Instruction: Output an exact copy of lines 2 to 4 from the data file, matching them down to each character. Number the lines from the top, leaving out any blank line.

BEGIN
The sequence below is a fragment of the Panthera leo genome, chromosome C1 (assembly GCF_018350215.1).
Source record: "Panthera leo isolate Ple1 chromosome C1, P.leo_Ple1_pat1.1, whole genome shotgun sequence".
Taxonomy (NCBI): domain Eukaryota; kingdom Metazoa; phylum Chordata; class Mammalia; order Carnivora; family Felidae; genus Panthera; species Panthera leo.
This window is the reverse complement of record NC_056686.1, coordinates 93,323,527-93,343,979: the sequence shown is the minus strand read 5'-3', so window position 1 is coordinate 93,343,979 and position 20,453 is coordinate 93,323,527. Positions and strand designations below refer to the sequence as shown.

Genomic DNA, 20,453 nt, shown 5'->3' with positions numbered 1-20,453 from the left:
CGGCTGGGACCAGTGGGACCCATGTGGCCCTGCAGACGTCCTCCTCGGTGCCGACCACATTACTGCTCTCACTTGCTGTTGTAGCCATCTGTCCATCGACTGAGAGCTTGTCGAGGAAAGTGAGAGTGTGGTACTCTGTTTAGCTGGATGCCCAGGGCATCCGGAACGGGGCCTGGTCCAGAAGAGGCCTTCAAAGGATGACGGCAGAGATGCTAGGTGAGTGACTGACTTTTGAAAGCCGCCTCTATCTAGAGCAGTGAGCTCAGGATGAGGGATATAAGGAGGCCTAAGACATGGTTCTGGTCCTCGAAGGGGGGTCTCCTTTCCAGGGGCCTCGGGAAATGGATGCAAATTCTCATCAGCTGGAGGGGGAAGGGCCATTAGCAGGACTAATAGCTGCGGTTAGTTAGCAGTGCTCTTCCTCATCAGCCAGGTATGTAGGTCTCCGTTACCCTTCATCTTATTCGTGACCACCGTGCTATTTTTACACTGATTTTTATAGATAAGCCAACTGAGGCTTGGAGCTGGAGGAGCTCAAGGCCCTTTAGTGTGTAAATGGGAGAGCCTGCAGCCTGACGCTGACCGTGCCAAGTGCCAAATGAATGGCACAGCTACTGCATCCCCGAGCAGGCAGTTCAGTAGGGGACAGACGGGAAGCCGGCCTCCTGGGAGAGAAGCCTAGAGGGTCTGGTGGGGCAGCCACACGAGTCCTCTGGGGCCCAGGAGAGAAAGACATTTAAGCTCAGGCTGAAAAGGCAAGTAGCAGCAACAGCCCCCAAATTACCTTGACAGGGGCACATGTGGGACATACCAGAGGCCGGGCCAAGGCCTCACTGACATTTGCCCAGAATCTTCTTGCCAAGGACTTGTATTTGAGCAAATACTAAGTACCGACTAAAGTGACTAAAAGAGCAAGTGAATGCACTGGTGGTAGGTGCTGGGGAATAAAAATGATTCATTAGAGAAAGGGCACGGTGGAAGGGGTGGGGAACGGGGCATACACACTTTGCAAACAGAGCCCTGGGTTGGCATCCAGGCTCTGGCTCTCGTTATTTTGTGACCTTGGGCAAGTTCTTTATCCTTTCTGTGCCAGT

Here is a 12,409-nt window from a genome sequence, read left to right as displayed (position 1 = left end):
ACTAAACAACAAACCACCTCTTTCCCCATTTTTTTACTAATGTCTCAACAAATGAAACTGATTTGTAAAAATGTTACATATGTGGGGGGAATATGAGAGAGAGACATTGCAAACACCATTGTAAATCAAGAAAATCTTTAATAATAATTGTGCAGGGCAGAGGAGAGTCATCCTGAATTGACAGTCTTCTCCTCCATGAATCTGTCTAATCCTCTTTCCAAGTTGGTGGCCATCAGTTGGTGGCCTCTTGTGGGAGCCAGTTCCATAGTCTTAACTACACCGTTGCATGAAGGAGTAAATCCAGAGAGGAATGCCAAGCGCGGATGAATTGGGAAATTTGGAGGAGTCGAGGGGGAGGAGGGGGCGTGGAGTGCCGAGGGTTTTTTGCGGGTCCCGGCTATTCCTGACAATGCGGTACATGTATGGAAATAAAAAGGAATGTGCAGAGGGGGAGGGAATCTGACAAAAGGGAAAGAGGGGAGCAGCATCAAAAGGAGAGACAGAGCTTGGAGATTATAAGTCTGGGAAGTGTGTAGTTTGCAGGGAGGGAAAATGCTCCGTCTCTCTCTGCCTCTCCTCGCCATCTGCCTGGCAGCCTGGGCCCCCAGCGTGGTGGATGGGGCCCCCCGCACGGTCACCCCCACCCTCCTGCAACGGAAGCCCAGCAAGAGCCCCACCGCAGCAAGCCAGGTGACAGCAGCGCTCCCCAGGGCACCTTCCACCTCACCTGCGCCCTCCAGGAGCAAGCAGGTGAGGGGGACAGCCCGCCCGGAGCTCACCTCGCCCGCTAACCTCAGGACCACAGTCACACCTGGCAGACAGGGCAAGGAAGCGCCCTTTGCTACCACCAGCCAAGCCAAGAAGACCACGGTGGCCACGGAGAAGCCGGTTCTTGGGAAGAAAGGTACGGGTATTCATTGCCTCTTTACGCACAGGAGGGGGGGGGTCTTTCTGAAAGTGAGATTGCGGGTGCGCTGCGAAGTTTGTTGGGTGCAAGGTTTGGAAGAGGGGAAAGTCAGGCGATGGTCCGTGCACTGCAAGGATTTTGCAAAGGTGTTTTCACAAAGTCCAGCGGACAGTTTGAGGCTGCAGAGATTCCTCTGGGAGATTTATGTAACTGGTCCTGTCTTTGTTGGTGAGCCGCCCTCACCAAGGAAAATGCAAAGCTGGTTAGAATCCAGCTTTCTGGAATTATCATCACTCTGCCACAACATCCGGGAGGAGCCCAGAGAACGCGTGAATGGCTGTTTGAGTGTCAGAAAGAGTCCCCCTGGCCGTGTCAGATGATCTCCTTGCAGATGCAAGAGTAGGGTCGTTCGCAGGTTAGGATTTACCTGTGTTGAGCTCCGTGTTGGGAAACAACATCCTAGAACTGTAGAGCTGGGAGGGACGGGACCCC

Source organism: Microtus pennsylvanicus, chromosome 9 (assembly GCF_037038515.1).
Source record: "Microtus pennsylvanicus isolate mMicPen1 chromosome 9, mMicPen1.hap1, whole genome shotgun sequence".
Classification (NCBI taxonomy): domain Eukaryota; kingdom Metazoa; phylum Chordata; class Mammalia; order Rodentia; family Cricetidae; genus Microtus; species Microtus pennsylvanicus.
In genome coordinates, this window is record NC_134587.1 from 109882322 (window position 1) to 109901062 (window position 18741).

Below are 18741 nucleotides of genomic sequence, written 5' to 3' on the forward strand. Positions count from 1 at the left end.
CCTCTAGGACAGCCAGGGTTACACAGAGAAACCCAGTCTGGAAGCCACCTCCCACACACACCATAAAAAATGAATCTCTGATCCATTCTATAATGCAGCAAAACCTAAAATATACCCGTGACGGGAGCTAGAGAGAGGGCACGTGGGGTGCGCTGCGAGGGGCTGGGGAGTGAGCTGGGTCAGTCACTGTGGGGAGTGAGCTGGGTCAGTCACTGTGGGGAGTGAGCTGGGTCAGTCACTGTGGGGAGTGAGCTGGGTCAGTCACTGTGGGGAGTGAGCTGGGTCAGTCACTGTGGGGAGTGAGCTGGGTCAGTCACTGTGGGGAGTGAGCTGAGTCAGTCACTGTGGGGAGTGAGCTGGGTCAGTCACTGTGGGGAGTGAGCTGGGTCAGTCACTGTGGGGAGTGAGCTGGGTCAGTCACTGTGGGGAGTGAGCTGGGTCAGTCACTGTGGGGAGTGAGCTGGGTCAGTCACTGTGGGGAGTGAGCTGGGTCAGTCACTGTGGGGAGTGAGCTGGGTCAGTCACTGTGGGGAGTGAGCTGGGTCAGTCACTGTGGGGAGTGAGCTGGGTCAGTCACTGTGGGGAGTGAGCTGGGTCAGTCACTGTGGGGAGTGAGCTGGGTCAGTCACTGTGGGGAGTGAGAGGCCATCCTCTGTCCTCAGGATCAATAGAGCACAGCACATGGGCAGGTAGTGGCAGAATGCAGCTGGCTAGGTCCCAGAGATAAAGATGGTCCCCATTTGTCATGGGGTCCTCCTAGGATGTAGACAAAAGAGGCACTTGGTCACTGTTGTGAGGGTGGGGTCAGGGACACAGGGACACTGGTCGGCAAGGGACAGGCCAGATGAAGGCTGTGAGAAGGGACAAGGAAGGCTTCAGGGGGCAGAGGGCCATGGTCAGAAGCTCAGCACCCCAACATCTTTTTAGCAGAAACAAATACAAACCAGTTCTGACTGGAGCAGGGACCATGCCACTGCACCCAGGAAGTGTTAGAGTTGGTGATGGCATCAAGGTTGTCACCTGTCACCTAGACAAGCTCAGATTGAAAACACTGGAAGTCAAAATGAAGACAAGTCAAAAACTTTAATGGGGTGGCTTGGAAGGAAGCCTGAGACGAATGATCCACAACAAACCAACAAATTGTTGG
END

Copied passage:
Source record: "Panthera leo isolate Ple1 chromosome C1, P.leo_Ple1_pat1.1, whole genome shotgun sequence".
Taxonomy (NCBI): domain Eukaryota; kingdom Metazoa; phylum Chordata; class Mammalia; order Carnivora; family Felidae; genus Panthera; species Panthera leo.
This window is the reverse complement of record NC_056686.1, coordinates 93,323,527-93,343,979: the sequence shown is the minus strand read 5'-3', so window position 1 is coordinate 93,343,979 and position 20,453 is coordinate 93,323,527. Positions and strand designations below refer to the sequence as shown.